Volts Don’t Lie? An Alternative Approach to Calculating China’s Growth

China Real Time looks at problems and complications with the Li Keqiang-endorsed use of electricity production as an indicator of economic output. Factors ranging from coal prices to the weather can distort the picture.

China’s Vice Premier Li Keqiang said in 2007 that the GDP data for the world’s second largest economy was ‘man made’ and not to be trusted. Instead, the then Party Secretary of Liaoning Province said, he relied on electricity production, train freight and bank loan data as a guide to the state of the economy ….

With some of China’s main growth indicators putting in a dismal performance in the last few months, and concerns about a hard landing for the economy, the electricity data provides an optimistic counterpoint. Following a weak April and May, electricity output was up 16.2% year-on-year in June, suggesting a strengthening economy. That contrasts with a weak reading from the preliminary HSBC PMI report in July, which suggested contraction is on the cards.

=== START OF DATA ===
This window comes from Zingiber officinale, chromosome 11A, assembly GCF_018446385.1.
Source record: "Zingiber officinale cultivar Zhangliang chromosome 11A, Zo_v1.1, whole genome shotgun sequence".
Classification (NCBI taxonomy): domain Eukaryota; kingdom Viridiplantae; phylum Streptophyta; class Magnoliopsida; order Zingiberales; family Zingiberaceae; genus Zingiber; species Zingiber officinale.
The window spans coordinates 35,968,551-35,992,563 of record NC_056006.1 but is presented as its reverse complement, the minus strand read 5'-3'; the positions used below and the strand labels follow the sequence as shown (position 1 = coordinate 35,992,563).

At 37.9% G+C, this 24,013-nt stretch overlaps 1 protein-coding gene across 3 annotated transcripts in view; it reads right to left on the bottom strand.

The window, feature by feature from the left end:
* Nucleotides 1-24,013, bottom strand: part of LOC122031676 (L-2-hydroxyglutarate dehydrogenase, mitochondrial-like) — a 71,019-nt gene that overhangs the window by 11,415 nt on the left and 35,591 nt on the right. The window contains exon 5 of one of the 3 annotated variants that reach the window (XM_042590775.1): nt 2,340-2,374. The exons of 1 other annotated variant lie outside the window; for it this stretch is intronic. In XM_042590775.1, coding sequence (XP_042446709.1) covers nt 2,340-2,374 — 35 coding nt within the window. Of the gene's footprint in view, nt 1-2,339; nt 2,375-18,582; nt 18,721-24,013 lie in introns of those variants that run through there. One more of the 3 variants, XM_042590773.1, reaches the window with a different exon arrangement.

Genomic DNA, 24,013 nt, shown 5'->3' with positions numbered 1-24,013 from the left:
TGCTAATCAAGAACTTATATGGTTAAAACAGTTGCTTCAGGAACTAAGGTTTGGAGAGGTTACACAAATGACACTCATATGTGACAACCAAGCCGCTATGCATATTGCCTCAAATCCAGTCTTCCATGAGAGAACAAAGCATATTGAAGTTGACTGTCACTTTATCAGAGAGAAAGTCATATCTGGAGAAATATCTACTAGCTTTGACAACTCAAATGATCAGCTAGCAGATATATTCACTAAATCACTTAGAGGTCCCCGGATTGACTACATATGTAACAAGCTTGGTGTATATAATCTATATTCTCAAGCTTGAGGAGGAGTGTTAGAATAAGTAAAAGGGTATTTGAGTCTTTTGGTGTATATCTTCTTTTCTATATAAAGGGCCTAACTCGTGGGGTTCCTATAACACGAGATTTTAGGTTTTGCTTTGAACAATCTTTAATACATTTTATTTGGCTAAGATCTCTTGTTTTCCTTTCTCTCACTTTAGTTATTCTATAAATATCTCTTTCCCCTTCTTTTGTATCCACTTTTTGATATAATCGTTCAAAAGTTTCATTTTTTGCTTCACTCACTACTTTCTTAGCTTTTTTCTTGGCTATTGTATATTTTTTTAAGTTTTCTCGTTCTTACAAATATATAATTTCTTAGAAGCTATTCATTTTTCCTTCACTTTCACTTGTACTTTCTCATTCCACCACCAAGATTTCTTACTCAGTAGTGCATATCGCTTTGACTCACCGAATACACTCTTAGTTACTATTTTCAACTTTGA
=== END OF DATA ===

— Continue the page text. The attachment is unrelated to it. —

But before breaking out the celebratory baijiu and heading out for karaoke, China’s economic policy makers should consider a few shortcomings of the electricity output data as a guide to growth ….


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